Crude oil prices have been trading in a tight range since the start of the New Year as geopolitical tensions in the Middle East counter now chronic economic concern.
Still, benchmarks booked a decline in the first trading day of the new year as worry about the U.S. economy specifically temporarily outweighed fears of another escalation in the Red Sea.
"Energy markets were unable to escape the broader pressure seen on risk assets with equity markets also weaker. The weakness in oil comes despite a ratcheting up in tensions in the Middle East," ING’s Warren Patterson and Ewa Manthey said in a note published earlier today.
“While the geopolitical situation is a concern for the oil market, a fairly comfortable oil balance over the first half of 2024 does help to ease some of these worries,” the commodity analysts added.
The latest news in that respect was the arrival of an Iranian warship in the Red Sea over the weekend, which coincided with the latest attack by Yemen’s Houthis on a Maersk container ship, which sent a distress signal to the U.S. Navy in the area and it sank three Houthi boats.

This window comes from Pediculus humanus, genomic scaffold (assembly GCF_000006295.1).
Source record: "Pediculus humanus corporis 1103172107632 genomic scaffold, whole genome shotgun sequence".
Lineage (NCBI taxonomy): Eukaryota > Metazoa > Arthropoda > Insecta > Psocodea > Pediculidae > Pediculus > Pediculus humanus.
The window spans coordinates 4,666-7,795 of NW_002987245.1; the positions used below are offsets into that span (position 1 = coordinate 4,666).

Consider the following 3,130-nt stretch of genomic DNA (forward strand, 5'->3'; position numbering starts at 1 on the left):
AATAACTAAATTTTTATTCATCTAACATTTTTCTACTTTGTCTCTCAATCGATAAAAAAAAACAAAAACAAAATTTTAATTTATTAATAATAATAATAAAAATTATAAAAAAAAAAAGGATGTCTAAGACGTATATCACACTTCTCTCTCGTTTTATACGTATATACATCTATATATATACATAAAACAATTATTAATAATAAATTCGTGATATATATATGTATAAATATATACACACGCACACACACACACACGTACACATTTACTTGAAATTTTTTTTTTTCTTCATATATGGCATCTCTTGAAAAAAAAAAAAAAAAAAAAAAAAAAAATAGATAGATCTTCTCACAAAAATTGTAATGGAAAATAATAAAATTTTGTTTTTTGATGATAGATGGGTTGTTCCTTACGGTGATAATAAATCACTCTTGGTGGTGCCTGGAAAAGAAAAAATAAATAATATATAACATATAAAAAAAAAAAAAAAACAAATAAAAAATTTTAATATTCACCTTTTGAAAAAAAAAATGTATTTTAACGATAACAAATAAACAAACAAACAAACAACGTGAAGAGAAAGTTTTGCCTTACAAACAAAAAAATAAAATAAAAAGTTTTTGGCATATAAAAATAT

Some reports appeared to suggest the arrival of the Iranian ship had come in response to the sinking of the boats, which resulted in the death of 10 people, but some of the coverage claims the ship entered the Red Sea a day before the attack on the Maersk ship.
Meanwhile, OPEC said it would meet in February to discuss its ongoing production cut policy with ING analysts noting that there is not more space left for additional cuts.
“Already, the last few rounds of cuts have been driven by voluntary reductions from individual members rather than group wide cuts – a sign that it is becoming more difficult to get all members on board to cut,” Patterson and Manthey wrote.
“There’s not really any disruption to the physical supply in the market” related to events in the Red Sea, Neil Beveridge, senior analyst at Sanford Bernstein, told Bloomberg. “Markets look fairly balanced coming into the year, so it leaves OPEC with quite a lot of work to do to support prices at current levels.”
By Irina Slav for Oilprice.com
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